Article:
DEPARTMENT OF MODERN LANGUAGES
"To have another language is to possess a second soul." -Charlemagne
Throughout the world, and even in the U.S., there are far more opportunities for people who can speak more than one language. Bilingual people have been shown to have more brain power than those who are monolingual. They possess better multitasking and problem-solving skills, improved cognitive functions with age and even a reduced risk of developing dementia and Alzheimer’s.
Being bilingual will also open more doors for your professional career. In many industries, employees can earn several more dollars per hour if they speak more than one language. Your résumé is more likely to move to the top of the pile with the ability to speak another language, especially with companies with international offices.
While studying Spanish, French, German, Italian, Japanese or Chinese languages with MSU Denver’s Department of Modern Languages, you will learn the proper grammar and vocabulary of the language you’re studying as well as the cultural nuances you may not have known previously. Our professors are either native speakers or have lived abroad long enough to speak another language fluently. Our mission is to engage you with the language, literature and culture to enlighten your global awareness and develop more inclusive communities.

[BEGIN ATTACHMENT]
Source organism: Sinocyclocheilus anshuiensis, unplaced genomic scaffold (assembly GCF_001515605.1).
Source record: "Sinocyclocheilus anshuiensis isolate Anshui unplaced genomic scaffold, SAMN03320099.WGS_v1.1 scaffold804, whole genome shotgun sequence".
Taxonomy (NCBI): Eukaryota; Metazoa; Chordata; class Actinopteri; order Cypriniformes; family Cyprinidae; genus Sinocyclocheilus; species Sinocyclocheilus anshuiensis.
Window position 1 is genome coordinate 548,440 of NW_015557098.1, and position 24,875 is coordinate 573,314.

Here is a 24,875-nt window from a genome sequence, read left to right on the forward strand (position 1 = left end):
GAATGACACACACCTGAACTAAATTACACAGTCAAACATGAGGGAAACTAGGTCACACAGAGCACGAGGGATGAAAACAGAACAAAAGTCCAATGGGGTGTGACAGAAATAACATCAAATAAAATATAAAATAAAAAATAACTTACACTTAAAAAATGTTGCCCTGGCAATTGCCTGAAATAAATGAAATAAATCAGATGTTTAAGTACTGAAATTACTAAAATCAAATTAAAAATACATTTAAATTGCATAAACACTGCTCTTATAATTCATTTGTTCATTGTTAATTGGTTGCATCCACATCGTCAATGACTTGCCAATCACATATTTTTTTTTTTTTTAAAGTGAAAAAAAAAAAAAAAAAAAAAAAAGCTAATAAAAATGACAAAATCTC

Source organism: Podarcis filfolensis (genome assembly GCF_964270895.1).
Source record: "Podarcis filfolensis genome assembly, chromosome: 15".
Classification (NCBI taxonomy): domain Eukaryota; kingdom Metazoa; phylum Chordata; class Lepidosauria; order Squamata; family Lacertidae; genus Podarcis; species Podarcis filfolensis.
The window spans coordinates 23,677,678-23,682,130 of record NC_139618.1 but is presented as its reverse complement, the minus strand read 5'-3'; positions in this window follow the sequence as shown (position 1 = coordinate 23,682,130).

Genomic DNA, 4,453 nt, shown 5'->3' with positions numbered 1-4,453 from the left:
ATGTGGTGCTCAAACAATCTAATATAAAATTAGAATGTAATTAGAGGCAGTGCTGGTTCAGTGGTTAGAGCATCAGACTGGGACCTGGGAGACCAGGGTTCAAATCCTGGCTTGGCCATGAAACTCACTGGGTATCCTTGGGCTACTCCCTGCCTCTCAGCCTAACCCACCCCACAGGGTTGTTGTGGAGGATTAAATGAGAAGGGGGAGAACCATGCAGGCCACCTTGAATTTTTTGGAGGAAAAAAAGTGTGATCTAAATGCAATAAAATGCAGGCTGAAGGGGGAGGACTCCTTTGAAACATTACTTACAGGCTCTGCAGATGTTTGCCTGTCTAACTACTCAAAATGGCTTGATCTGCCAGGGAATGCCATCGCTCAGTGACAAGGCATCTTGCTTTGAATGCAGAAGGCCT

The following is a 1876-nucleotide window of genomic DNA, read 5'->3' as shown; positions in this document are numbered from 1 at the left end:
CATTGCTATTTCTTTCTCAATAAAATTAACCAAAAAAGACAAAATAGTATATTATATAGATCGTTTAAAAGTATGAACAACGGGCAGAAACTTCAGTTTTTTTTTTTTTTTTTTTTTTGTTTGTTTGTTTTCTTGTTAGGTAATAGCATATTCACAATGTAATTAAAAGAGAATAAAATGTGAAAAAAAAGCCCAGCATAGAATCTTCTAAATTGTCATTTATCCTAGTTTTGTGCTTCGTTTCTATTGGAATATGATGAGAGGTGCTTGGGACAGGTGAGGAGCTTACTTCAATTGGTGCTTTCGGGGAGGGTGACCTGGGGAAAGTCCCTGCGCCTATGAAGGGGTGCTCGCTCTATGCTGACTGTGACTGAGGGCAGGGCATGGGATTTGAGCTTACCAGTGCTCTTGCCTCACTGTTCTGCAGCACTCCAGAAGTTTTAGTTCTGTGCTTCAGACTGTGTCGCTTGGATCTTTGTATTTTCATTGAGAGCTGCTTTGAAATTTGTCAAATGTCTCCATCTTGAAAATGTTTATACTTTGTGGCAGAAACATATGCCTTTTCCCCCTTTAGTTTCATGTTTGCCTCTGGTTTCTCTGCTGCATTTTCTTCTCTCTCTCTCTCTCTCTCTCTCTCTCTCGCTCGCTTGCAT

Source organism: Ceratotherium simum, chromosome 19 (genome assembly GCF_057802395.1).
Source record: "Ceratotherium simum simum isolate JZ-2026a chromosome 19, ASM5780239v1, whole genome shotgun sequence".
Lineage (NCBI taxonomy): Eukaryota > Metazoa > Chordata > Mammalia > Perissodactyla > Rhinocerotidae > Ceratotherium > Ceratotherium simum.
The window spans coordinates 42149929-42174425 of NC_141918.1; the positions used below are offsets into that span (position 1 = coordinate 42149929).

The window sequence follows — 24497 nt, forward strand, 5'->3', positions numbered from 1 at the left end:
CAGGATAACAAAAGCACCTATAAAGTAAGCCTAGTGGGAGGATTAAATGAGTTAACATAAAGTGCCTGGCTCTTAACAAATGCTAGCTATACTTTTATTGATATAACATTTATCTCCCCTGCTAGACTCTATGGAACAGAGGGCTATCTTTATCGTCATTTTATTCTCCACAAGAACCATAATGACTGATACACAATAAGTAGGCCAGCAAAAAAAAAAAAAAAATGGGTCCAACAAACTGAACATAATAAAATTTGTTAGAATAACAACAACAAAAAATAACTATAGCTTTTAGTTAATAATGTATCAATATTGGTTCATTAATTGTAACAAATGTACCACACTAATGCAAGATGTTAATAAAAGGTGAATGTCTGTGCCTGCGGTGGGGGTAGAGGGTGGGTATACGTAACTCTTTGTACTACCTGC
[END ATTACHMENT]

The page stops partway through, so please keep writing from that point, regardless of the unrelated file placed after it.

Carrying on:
No matter which career path you pursue, the Department of Modern Languages will help enhance it. Let us serve as a steppingstone for your professional success.
“My language courses at MSU Denver provided me with a solid foundation of theoretical knowledge and cultural awareness. Classes were always well organized, interesting and challenging. Furthermore, the faculty’s knowledge and guidance helped me pursue my studies successfully and helped me achieve my goal of becoming a French-to-English translator.”
MSU Denver '10, MA, BS, RN
She was recently inducted into the Ordre des Palmes Academiques — the French Order of Academic Palms — for her contributions to French education and culture. Also a recipient of the U.S. Professor of the Year Award from Carnegie Foundation for the Advancement of Teaching and the Council for Advancement and Support of Education, she shares her love for France and French-speaking countries through courses in French language, literature and culture.